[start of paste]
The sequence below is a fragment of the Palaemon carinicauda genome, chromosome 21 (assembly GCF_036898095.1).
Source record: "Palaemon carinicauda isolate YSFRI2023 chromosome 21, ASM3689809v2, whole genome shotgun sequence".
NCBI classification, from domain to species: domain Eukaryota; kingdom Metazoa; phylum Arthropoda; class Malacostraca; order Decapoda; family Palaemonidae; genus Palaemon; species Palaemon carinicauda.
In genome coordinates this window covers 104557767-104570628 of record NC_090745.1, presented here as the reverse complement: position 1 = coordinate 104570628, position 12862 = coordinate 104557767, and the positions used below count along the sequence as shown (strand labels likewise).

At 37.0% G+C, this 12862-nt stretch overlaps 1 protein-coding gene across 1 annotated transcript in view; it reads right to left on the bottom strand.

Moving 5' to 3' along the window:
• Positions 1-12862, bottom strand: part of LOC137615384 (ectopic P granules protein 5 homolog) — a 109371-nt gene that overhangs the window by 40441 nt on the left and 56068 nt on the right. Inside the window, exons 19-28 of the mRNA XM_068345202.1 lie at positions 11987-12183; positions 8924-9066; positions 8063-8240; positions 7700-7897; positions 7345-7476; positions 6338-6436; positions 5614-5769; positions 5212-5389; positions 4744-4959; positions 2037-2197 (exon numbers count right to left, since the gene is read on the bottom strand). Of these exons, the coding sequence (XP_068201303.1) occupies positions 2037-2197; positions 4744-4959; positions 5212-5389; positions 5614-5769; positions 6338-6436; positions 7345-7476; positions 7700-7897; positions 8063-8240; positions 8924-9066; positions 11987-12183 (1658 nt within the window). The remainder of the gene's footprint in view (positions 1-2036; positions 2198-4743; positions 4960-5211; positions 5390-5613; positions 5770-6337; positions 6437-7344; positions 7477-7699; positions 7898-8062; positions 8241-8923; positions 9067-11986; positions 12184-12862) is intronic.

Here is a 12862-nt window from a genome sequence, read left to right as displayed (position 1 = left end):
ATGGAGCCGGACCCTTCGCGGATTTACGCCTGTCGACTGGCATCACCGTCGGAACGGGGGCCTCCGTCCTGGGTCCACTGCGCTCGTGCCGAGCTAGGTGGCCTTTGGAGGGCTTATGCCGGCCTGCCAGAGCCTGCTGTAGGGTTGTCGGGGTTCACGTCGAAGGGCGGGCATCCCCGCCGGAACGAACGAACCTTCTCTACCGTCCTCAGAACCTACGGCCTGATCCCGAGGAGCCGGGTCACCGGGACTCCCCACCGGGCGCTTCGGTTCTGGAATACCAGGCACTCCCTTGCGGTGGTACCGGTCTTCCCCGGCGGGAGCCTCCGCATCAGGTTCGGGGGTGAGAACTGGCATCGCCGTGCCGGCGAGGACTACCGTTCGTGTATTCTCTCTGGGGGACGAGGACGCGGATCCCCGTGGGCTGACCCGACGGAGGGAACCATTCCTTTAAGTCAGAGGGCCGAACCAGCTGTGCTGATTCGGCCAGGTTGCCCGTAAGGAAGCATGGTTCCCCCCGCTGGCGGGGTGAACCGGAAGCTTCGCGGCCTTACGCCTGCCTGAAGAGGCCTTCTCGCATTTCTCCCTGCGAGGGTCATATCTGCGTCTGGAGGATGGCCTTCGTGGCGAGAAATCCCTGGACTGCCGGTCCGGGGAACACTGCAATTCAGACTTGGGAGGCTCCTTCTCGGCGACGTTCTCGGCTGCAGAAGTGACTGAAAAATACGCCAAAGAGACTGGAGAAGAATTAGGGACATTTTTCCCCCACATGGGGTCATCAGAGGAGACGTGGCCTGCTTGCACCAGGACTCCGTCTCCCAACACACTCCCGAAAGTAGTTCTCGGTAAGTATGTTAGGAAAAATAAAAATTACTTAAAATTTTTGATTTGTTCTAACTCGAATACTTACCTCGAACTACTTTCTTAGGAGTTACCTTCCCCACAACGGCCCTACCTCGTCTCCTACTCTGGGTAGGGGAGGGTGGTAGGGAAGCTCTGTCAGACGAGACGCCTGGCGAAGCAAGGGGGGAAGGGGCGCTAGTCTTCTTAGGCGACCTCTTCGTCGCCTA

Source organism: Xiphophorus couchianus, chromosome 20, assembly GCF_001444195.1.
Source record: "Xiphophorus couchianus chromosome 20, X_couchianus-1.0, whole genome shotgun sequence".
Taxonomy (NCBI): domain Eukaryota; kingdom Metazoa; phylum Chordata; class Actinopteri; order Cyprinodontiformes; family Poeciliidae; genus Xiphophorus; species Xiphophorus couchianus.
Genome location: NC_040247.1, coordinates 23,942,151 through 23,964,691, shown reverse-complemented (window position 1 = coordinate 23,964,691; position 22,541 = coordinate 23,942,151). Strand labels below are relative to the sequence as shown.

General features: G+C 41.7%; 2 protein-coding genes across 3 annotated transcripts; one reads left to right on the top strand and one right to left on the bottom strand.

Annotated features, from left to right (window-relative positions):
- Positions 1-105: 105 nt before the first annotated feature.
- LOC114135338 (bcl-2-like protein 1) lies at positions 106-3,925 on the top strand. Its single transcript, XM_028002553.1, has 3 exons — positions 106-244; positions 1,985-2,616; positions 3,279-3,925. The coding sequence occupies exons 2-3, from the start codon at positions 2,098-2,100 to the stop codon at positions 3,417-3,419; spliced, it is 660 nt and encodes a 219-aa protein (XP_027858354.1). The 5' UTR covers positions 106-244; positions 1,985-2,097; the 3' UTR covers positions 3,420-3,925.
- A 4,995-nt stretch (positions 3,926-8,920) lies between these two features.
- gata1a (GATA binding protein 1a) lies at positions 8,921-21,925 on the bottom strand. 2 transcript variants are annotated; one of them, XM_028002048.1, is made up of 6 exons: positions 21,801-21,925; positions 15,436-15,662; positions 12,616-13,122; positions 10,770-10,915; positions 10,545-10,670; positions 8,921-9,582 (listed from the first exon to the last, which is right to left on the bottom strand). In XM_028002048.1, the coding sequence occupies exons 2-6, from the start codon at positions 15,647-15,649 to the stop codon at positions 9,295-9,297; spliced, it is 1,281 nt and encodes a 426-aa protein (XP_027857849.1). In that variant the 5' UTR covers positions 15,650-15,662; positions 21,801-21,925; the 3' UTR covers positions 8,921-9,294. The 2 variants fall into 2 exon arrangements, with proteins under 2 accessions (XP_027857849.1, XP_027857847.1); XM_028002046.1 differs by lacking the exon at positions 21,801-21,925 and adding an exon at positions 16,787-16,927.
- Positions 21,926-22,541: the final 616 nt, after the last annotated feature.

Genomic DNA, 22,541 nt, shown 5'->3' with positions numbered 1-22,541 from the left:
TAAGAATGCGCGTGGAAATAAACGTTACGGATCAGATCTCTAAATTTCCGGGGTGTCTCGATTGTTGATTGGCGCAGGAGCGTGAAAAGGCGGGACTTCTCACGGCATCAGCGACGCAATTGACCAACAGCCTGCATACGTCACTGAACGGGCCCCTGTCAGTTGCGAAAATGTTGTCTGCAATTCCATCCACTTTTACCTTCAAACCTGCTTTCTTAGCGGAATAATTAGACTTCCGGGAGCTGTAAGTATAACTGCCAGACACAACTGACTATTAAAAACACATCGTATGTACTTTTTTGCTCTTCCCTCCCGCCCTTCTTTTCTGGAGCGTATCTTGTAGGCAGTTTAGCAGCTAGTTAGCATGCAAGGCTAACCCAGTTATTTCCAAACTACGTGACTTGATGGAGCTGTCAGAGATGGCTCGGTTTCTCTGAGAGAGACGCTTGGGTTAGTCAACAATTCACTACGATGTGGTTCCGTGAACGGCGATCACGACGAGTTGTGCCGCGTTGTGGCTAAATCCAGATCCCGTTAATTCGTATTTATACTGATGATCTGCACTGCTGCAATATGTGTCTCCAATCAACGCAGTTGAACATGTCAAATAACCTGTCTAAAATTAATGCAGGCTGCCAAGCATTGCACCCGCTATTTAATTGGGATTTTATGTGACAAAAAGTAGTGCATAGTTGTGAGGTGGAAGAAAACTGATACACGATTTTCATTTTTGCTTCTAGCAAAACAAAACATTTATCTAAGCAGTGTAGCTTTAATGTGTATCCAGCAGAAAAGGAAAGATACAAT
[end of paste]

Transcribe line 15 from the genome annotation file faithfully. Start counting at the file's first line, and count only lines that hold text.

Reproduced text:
Annotated features, from left to right (window-relative positions):